In South Korea, Olympics affect everything from food to housing to sex
Gangneung residents hope boom in hotels, restaurants and new apartments will become permanent
Hong Yun-Hee, 45, ushers an American into the chair and fires up her clippers. She says she's just about breaking even cutting the hair of the Olympic visitors flooding the city of Gangneung, site of the Olympic Park that will host hockey, curling and speed skating.
But the real payday, she hopes, will be after the Games. A new and permanent neighbourhood is springing up in the area around the recently constructed Olympic media village. That's why last March she left her job and built a salon of her own.
"When I first came here, I was the only business in this new part of town, and I was worried," she says. "But there are more than three or four big apartment towns that were built here, so even after the Olympics there'll be people coming to live here. I see lots of development and opportunities."
Gangneung, a city of about 200,000 people less than 200 km east of the capital Seoul, is mix of the old — bustling markets selling stingrays and live eels — and the very, very new. There is construction all over the city.
Even in many of the newly built apartments housing the Olympic media, the cabinets and kitchen sinks are covered in protective plastic sheeting, because they'll be rented or sold to new owners after the Olympics.
The reason for the relatively sudden boom is the high-speed train called the KTX. A new route built in time for the Olympics means Gangneung is now only a 90-minute ride from Seoul.
What was once a relative backwater will soon be a bedroom community, says Kang ki-Seong, who's managing the construction of a new three-story apartment and office complex.
"I'm sure the population will go up in the city after the Olympics because of this train," he says.
But more demand means higher prices, says 18-year-old Kim Min Jong. She had hoped to find a place of her own when she graduates next year. Now she's afraid she's going to have to either keep living with her parents, or borrow money to make rent.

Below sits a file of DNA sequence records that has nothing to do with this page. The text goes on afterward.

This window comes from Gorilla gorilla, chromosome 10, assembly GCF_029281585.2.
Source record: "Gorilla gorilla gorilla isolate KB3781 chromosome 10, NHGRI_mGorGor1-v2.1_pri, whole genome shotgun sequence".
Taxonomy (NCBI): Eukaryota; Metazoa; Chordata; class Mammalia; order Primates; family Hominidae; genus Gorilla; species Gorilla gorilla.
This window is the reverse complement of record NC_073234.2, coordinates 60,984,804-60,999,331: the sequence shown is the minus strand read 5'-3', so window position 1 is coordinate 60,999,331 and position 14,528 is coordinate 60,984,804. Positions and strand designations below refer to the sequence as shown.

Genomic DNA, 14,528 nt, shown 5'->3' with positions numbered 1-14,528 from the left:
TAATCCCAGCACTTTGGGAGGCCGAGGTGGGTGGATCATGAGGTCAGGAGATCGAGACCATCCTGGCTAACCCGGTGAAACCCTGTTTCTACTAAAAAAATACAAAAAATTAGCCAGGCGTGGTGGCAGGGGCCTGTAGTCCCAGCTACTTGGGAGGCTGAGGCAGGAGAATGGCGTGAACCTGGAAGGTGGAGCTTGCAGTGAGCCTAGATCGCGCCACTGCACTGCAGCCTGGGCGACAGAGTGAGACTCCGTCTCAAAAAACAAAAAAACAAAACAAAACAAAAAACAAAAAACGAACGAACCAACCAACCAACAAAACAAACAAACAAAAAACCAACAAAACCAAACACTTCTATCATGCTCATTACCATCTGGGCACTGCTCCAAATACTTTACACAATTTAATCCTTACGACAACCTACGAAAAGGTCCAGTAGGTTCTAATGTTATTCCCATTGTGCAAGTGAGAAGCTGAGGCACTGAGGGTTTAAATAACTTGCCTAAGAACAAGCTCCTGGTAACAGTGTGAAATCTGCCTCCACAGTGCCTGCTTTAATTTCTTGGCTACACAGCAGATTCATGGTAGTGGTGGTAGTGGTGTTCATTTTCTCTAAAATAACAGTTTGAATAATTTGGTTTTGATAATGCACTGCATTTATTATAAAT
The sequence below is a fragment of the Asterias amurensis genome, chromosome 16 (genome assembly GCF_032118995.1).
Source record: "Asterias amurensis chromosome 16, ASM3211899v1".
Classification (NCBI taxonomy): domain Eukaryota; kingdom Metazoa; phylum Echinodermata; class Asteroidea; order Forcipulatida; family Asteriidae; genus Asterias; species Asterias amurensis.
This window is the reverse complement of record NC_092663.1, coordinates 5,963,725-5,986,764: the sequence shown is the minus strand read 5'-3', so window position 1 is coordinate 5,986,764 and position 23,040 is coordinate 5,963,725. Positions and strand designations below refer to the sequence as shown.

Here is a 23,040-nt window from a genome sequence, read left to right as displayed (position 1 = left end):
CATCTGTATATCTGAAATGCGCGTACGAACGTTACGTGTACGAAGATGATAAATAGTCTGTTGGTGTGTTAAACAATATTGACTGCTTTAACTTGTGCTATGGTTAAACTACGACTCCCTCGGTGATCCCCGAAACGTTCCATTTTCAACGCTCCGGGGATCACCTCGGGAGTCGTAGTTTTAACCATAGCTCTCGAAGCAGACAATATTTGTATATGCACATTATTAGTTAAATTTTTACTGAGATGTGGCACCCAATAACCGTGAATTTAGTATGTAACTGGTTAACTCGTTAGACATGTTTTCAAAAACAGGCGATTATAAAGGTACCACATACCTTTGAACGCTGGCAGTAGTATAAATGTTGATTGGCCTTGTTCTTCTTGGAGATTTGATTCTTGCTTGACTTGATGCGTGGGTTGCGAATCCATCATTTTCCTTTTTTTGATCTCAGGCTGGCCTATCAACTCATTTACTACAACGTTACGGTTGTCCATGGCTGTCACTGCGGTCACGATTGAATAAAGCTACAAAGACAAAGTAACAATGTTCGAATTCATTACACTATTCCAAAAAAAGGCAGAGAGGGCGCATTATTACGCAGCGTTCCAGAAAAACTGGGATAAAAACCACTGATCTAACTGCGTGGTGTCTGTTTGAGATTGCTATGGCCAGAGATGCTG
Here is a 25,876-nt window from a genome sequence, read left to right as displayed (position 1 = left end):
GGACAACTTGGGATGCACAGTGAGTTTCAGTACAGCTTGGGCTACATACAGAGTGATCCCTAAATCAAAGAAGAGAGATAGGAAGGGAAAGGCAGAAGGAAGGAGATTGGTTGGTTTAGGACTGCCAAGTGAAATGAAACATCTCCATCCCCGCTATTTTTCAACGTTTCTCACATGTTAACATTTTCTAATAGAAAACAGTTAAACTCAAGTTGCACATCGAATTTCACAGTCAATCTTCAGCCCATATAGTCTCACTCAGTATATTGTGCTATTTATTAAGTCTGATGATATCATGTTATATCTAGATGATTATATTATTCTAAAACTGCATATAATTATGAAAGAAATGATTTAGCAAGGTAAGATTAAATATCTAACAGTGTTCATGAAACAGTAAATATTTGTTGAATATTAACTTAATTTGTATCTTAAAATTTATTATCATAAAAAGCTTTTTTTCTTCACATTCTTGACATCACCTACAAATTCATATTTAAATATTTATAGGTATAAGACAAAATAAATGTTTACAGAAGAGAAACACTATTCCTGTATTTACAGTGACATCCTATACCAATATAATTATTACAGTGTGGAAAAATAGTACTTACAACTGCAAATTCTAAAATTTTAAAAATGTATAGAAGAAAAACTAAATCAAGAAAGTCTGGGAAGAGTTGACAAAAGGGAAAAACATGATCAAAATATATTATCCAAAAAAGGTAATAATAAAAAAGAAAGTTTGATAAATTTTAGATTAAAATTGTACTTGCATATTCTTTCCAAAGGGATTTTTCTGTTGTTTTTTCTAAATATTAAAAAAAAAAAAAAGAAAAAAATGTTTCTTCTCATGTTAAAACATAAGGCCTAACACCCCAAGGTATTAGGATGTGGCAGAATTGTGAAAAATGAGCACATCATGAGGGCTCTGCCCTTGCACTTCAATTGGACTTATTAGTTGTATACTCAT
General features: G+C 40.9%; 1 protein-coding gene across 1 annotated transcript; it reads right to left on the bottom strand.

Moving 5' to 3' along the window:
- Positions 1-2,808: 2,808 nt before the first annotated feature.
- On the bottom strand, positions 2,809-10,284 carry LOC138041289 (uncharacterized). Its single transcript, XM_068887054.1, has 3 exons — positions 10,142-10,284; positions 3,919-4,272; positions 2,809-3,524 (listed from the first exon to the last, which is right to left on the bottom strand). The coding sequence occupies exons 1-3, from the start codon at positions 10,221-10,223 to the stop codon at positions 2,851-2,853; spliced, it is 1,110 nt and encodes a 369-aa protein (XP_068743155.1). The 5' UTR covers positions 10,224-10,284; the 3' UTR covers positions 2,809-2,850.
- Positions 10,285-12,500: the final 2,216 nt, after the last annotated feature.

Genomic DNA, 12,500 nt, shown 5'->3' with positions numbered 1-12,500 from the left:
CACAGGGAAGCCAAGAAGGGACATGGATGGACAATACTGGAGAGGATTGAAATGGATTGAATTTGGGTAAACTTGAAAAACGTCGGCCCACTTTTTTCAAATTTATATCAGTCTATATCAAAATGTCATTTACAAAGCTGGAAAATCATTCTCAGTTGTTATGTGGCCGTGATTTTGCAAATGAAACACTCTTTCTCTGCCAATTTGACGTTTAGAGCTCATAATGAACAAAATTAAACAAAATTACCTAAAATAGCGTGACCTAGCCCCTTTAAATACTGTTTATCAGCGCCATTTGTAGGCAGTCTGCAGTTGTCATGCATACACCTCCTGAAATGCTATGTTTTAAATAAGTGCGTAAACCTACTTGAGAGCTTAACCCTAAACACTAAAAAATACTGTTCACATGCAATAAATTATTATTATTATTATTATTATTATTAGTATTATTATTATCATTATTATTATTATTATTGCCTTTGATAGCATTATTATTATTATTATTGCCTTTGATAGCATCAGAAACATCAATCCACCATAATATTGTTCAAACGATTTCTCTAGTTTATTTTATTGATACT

"When you rent an apartment, you used to just pay one price, but now they charge you per person," she says.
And for many young couples, the Olympics have had a sudden and unexpected drawback: financially enforced celibacy.
Jeong jin-wook walks hand-in-hand with his girlfriend toward the movie theatre. Because many young adults still live with their families, they can't "end" their dates at home.
"Korean sexuality is really hidden, they don't like to show it openly," Jeong says. "So there are lots of love hotels, it's typical in Korean culture."
So-called "love hotels," often brightly decorated with hearts or tacky neon signs, are usually fairly inexpensive: around $30 for three hours. But with the Olympics in town, Jeong says, some prices have more than doubled.
"When couples want to meet and have a date, we now have to think twice about whether we're going to stay the night," he says.
Food prices, too, have gone through the roof, says Ham Ok-Sun, 66. She owns a tiny restaurant in downtown Gangneung right across from an Olympic fan park.
So many restaurants in the city have jacked up their prices, officials actually gave awards to restaurants that kept their prices down. She gestures proudly to a sticker pasted onto her front door.
"Some people here are happy because there will be a lot of foreigners who are coming," she says. "There's lots of new buildings but the Olympics don't affect me at all."
She's been selling her chive pancakes for $3 apiece in this tiny, six-seat restaurant long before the Games came to Gangneung. And, she says, her pancakes will still be here long after the Olympic torch is out.